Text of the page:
Chemical probes are designed to interrogate a specific protein target or group of targets. Thus, the characteristics a compound must exhibit to be considered a chemical probe depend critically upon that target in the context of other chemical tools that are available to interrogate that same target. For example, when the first well-validated inhibitor of Protein X is reported, the standards any new compound targeting Protein X will have to meet to be considered a chemical probe change immediately. The existence of chemical probe raises the bar for all subsequent compounds.

In recognition of this dynamic and context-dependent definition for a chemical probe, the Portal has not elected hard and fast criteria to define a chemical probe. Rather, we have enlisted experts from across multiple disciplines, professional backgrounds and geographic locations to help us evaluate compounds. By opting for a context-dependent evaluation process, one that depends on the opinions of experts rather than a checklist, we recognize that we have chosen a more difficult path, one that invites our experts to disagree with us and with each other. With each passing day, I grow more certain that this process is the only one that is fit for our purpose: to help scientists identify, source and apply chemical probes in their research.

When experts disagree

When I signed on to the Portal initiative, I was excited for the opportunity to contribute to a resource that I considered long overdue, that could help save millions (if not billions) of wasted research dollars and untold wasted hours. Despite my enthusiasm, I also had some concerns. My biggest concern was that the Portal would become the place where all compounds went to die. As a member of the Portal’s Board of Directors once said, “All compounds are on probation.” While I agree with this sentiment, I was afraid that by building the Portal as a resource designed to critically evaluate chemical probes, we risked emphasizing the weaknesses of compounds at the expense of recognizing their utility.

While Portal experts do provide critical reviews, I have been delighted to see that their criticism is both nuanced and constructive. If a chemical probe has activity against an unintended target, the SAB does not necessarily discount it as a chemical probe. They are more likely to acknowledge the weakness and then recommend experiments to help Portal users attribute any interesting biology to the correct protein.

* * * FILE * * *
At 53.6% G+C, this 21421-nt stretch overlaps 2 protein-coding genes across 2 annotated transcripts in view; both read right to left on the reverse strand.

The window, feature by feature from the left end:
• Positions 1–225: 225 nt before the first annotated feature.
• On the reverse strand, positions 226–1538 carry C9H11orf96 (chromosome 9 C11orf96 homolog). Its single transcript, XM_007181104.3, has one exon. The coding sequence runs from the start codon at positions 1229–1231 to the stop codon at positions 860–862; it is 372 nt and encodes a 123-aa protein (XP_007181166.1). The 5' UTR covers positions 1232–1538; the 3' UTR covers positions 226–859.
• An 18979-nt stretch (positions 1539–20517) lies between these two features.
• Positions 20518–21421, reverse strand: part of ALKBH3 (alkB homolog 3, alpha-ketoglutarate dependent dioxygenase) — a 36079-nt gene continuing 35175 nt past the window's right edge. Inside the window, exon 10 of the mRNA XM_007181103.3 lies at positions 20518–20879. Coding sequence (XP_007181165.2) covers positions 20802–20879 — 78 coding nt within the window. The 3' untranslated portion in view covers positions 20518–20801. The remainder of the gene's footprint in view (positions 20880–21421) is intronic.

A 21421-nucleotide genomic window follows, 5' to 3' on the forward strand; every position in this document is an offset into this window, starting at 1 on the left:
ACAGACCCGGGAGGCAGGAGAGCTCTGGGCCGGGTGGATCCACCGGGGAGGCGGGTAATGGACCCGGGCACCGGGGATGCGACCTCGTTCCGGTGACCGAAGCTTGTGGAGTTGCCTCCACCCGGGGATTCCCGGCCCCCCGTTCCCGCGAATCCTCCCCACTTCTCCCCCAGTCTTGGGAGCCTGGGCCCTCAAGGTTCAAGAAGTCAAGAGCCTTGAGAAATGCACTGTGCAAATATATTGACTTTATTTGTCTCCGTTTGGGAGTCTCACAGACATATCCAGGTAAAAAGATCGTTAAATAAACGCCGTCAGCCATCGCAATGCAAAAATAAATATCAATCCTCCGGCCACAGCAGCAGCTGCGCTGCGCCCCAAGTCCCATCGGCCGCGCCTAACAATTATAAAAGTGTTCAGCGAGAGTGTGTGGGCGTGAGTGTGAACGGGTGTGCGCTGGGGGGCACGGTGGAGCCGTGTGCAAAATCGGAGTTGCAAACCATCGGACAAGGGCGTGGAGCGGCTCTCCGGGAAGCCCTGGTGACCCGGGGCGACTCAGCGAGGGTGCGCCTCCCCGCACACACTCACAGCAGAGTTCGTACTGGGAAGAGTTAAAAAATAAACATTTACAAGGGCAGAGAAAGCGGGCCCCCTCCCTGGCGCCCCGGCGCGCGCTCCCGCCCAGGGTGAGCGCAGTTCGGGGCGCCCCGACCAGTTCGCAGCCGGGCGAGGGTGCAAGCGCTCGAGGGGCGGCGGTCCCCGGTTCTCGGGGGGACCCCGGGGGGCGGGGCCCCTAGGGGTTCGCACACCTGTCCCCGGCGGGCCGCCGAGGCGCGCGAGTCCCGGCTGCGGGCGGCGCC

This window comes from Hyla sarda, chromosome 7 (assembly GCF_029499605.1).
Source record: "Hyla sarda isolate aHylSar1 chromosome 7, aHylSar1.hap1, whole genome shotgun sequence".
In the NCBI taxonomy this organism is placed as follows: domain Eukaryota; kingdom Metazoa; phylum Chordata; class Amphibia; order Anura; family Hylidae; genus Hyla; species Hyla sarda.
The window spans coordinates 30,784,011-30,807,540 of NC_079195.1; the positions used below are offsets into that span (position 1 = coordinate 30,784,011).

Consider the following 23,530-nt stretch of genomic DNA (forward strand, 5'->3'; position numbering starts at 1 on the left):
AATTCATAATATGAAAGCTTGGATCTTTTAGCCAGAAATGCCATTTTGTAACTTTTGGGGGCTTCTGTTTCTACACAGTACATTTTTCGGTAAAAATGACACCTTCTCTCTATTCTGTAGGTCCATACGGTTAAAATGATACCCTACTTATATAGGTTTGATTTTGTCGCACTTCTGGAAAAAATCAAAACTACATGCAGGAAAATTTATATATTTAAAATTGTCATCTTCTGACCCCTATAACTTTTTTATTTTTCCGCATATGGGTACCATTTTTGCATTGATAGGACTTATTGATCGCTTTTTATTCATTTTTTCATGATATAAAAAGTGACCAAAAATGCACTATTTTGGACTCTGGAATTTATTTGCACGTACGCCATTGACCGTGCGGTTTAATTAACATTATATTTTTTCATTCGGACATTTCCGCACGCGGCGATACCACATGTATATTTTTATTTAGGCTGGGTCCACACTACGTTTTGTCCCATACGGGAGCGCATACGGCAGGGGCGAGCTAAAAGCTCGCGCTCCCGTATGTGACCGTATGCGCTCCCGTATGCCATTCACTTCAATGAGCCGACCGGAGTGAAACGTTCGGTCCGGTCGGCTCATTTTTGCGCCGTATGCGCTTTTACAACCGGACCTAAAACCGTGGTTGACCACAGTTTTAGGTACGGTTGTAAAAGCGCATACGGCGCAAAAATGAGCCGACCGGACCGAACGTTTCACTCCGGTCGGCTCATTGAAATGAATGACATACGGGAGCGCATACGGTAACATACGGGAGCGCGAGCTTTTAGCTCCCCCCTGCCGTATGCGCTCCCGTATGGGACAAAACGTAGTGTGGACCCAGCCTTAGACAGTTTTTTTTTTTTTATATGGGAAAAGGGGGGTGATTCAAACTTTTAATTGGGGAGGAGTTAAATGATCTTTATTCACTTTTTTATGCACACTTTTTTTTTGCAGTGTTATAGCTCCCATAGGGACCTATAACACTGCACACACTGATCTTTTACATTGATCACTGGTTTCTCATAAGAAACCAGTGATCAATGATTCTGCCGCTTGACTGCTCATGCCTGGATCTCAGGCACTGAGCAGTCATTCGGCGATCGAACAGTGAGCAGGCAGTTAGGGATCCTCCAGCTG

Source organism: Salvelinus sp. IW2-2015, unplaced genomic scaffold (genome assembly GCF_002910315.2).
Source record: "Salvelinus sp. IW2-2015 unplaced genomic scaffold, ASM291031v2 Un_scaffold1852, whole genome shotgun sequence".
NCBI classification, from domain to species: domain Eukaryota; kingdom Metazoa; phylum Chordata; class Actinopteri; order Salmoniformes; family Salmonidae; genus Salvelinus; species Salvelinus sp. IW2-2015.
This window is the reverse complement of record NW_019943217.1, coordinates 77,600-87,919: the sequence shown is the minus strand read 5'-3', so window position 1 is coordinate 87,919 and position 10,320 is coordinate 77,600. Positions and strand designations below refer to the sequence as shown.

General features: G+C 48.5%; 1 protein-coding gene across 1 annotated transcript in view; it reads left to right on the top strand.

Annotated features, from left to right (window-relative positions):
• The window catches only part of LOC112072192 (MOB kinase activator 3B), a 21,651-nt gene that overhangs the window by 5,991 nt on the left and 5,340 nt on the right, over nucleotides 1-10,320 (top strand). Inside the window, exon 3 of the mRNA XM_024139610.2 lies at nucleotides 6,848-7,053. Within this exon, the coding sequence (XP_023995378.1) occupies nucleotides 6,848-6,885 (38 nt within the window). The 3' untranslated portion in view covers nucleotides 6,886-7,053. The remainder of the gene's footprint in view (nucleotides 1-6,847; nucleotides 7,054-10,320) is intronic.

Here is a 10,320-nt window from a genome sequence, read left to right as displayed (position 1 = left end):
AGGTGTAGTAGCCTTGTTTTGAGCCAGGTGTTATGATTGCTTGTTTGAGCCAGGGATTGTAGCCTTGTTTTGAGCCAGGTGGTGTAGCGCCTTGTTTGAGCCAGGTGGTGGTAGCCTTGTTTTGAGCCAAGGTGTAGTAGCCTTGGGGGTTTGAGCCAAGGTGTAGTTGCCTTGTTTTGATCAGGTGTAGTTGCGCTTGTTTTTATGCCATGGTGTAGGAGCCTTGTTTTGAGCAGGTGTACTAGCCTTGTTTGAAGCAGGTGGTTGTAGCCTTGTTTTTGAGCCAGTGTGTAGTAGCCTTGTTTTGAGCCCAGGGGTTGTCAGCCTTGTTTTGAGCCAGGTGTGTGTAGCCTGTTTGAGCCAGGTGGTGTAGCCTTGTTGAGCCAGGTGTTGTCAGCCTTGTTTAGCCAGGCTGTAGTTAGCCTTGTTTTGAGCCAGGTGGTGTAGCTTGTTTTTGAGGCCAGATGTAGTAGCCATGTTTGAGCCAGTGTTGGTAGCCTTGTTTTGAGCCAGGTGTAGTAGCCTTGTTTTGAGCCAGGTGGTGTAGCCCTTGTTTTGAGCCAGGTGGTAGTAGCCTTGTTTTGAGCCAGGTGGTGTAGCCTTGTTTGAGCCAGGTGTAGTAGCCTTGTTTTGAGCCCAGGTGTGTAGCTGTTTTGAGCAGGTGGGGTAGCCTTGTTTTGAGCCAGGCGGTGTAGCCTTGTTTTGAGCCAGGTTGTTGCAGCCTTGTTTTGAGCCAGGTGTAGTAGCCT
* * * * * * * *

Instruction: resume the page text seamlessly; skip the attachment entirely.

Importantly, members of the SAB do not always agree with me or with each other. While resolving these disagreements can be time consuming, the existence of these disagreements highlights the need for a resource like the Portal, and the process of resolving them increases the value of the Portal.

The fact that experts disagree about whether a compound has been sufficiently validated to merit the designation chemical probe reflects just how difficult it can be to make a binary call about a compound. Although experts readily identify the low-hanging fruit (i.e., the obvious non-chemical probe) and the high quality chemical probe, there are many instances where compounds fall into a gray area – they have some characteristics of a chemical probe but important questions remain about its activity. Disagreements tend to arise around these compounds.

The dialogue around these compounds shows that experts have different priorities when considering chemical probes. Whether this dialogue happens spontaneously or whether it emerges through a process that I moderate behind the scenes, it ultimately appears in the Comments section of a probe page. By reading these exchanges, Portal users can learn not only about how and why priorities can differ, but also that experts who disagree about whether a compound is a probe or not tend to agree about the weaknesses of a compound and how those weaknesses should impact the way experiments are conducted and interpreted. For these gray-area compounds, I am beginning to believe that the Portal’s rating of the compound (i.e., 2 or 3 stars) matters far less than whether Portal users heed the advice of our experts and change the way they conduct and interpret experiments performed with these compounds.